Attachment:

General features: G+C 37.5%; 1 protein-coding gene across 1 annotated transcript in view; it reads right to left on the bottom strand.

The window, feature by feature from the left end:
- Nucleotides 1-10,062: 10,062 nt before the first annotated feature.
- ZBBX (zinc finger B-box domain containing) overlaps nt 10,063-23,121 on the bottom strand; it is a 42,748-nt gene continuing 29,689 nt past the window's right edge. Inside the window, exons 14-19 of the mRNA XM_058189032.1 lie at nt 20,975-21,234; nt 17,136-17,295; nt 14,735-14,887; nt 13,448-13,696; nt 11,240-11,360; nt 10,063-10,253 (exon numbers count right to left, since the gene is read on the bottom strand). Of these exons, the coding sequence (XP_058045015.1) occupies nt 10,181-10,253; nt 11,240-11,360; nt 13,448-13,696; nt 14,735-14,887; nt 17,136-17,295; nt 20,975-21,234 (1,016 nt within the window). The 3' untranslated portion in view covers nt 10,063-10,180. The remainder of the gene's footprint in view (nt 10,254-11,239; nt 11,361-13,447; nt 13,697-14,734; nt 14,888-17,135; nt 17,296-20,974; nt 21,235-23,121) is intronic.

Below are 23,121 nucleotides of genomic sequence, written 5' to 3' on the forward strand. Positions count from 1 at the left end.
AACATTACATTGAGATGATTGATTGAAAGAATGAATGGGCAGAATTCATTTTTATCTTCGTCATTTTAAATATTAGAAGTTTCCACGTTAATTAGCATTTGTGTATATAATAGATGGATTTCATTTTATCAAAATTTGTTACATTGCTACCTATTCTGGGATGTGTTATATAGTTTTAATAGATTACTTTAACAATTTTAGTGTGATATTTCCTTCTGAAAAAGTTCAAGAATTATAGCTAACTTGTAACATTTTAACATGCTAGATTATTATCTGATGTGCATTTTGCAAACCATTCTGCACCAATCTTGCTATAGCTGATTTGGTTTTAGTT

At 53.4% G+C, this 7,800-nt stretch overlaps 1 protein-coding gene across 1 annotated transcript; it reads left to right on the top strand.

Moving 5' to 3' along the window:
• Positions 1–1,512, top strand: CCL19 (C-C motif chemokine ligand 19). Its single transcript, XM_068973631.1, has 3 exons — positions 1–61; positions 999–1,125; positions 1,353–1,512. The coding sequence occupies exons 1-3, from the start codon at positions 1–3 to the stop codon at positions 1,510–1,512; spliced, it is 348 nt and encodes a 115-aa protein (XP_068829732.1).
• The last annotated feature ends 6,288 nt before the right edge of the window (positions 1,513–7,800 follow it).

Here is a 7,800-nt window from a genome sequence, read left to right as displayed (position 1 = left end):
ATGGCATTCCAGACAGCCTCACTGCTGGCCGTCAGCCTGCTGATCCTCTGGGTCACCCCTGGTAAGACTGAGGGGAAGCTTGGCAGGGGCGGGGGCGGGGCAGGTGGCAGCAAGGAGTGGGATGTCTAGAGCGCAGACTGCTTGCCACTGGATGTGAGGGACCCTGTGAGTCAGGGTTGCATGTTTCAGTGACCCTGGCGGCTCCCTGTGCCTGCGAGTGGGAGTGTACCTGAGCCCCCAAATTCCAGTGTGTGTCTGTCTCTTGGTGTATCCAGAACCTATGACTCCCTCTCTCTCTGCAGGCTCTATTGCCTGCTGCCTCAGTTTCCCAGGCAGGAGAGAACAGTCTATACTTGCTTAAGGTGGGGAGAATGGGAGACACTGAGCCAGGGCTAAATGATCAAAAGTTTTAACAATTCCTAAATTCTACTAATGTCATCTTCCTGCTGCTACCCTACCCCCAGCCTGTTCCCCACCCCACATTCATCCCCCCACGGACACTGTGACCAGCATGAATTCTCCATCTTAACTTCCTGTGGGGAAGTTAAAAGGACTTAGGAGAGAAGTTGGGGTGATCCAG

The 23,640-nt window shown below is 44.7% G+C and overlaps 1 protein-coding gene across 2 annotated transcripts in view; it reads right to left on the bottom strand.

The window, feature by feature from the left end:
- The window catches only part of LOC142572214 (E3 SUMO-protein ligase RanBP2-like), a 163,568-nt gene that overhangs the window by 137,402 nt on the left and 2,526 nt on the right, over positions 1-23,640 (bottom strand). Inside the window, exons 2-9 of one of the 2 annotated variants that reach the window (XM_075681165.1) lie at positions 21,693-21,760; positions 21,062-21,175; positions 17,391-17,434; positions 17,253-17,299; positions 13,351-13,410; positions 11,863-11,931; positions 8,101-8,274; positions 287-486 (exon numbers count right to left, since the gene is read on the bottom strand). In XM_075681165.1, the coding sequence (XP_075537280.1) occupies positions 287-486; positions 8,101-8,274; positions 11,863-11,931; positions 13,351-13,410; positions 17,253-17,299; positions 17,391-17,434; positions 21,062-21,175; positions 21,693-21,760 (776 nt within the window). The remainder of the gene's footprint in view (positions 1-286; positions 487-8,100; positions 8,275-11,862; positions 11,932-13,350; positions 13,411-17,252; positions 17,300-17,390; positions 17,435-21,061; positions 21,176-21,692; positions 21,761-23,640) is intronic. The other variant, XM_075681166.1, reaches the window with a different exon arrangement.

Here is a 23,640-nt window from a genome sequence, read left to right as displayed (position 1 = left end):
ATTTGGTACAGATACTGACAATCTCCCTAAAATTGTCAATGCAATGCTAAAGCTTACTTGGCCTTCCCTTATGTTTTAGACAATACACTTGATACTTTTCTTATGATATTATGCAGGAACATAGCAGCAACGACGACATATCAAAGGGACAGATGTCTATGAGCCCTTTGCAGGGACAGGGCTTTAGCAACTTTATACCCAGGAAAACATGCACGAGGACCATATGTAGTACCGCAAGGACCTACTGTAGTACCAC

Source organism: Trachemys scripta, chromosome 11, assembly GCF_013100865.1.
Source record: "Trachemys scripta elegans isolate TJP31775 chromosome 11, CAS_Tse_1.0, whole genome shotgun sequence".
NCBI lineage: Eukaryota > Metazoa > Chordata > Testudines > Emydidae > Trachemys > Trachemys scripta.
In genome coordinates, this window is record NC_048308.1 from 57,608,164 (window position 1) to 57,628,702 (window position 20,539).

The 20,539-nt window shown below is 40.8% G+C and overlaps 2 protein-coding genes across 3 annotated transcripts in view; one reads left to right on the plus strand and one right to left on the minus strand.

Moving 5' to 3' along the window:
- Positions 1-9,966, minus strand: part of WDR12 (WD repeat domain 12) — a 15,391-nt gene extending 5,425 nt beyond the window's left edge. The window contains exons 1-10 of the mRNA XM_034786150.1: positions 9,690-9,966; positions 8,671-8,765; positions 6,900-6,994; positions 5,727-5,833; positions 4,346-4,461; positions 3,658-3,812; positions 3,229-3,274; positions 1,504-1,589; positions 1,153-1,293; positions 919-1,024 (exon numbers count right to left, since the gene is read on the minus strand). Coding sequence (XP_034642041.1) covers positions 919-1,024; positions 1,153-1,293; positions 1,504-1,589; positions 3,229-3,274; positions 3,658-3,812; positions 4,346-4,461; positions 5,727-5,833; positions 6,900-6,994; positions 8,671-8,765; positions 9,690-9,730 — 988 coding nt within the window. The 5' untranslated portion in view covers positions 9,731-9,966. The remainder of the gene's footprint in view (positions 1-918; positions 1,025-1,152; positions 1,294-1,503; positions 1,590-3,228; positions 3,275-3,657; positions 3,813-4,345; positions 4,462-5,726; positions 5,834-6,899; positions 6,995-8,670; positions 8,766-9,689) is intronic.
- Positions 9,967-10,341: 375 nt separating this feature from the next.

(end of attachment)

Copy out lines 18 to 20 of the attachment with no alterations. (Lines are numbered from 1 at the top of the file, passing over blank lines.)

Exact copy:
Source organism: Trachemys scripta, chromosome 11, assembly GCF_013100865.1.
Source record: "Trachemys scripta elegans isolate TJP31775 chromosome 11, CAS_Tse_1.0, whole genome shotgun sequence".
NCBI lineage: Eukaryota > Metazoa > Chordata > Testudines > Emydidae > Trachemys > Trachemys scripta.